Thus, sitting check-by-jowl with a deep sense of powerlessness in many communities, are ineffective attempts at structural change to improve educational performance. The outcome is that the affluent are able to find pockets of excellence (good schools), whilst poorer children attend what the Annual National Assessments call “struggling schools.”
However, an alternative approach with a focus on “small starts” can influence things differently and meaningfully. A good place to start would be the argument that trade unions implicitly condone teacher absenteeism and underperformance.
Let us assume, for the sake of argument, that it is true that trade unions constitute the single biggest obstacle to educational performance in South Africa. Those making this argument offer the solution of a dramatic showdown between government and trade unions, akin to a Rambo like crushing of the trade unions. In other words, until there is this showdown – with the assumption that government will win – educational reform will amount to nothing.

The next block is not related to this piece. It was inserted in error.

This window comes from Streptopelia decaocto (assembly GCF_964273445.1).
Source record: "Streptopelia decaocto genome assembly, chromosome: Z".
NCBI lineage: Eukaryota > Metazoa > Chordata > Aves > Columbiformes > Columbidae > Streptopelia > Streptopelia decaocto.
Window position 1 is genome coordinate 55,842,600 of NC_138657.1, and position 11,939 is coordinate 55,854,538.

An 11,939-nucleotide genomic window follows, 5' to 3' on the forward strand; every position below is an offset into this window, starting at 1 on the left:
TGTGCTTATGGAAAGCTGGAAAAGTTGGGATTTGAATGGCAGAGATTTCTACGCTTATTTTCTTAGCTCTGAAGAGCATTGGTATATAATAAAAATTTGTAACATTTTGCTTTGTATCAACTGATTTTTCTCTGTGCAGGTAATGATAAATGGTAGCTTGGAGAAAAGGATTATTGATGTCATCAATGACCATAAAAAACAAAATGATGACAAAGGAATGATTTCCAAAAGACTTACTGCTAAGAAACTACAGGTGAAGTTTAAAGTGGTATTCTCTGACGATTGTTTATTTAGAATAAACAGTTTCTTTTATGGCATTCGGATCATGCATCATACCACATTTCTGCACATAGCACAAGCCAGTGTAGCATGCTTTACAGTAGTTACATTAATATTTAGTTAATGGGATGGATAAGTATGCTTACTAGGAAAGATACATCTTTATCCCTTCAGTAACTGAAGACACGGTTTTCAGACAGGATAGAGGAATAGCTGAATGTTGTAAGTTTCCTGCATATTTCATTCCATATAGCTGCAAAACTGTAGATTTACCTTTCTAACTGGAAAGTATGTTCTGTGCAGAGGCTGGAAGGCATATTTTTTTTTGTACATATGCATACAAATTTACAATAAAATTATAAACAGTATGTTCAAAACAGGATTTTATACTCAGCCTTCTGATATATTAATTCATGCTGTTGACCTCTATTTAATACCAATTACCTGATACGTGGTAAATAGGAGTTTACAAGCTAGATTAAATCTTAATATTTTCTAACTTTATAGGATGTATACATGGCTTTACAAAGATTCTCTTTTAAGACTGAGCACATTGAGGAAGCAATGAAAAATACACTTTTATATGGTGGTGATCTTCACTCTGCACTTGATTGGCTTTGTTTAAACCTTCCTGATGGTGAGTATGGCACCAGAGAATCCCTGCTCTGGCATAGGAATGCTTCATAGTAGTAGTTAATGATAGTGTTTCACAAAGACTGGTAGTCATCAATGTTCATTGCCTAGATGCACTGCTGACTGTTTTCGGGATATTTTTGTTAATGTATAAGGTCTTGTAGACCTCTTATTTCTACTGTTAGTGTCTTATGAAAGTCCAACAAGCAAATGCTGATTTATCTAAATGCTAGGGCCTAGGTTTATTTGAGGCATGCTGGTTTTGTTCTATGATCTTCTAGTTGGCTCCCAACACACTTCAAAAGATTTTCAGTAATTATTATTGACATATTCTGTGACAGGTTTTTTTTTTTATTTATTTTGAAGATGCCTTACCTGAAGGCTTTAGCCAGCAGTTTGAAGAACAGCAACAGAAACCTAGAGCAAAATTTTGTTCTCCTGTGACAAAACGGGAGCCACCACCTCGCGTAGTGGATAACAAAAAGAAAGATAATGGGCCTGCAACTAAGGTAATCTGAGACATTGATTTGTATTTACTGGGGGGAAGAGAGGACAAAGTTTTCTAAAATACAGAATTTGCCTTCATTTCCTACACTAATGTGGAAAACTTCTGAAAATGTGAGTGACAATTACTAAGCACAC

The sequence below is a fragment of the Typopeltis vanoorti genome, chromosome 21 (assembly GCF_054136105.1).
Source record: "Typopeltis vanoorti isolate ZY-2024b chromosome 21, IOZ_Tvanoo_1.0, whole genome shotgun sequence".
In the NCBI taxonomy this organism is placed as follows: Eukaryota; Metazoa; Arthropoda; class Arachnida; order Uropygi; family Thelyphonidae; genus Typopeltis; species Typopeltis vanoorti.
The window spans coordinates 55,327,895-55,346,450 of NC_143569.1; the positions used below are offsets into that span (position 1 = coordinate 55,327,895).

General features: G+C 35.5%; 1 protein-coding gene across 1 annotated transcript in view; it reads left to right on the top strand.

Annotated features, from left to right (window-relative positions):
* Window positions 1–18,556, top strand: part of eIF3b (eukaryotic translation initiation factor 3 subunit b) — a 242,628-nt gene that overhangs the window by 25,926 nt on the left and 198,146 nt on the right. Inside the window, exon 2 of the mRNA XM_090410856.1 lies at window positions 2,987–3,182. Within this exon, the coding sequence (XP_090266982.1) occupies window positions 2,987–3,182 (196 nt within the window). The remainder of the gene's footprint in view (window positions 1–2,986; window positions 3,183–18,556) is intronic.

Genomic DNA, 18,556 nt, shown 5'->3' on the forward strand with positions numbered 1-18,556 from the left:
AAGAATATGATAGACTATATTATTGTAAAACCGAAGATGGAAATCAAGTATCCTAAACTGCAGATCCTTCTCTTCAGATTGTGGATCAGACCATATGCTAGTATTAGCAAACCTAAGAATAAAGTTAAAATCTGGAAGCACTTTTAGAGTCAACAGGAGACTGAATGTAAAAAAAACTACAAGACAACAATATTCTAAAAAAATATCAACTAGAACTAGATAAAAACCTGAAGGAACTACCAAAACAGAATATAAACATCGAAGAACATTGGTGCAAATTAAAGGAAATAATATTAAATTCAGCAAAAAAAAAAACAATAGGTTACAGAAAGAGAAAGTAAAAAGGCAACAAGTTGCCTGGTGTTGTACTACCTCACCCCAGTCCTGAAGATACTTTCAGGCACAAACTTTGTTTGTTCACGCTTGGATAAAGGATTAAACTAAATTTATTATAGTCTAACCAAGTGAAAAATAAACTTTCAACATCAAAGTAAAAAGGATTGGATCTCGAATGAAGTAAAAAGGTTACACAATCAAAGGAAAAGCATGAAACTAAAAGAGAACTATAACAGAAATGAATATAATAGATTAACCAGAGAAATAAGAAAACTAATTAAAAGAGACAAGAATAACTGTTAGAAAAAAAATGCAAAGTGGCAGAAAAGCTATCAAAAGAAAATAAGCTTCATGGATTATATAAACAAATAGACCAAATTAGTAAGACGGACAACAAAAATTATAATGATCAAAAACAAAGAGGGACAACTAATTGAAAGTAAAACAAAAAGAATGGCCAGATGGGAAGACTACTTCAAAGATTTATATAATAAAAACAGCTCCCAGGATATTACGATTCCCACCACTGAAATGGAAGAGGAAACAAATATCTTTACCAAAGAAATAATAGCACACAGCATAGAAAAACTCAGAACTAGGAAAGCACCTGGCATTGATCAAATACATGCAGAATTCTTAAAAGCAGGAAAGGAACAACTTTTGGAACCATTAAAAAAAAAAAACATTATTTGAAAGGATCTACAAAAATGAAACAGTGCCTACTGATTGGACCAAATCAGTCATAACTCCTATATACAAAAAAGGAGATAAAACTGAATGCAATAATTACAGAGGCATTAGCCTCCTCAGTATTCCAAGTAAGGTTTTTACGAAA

There is, however, a curious blind spot in this argument, which leads to the accusation that the unions are the scapegoat for a deep failure in government. Indeed there are administrative and political systems tasked with ensuring that teachers are in school and that they teach the full curriculum. This includes a minimum of six administrative layers starting from the Head of Department in the school and ending with the National Director-General of Education. Moreover, in terms of political accountability, there are several executive functions played by politicians, the legislature and school governing bodies.
Thus, a better question might be - why are these political and administrative structures so weak in instituting disciplinary procedures against errant teachers?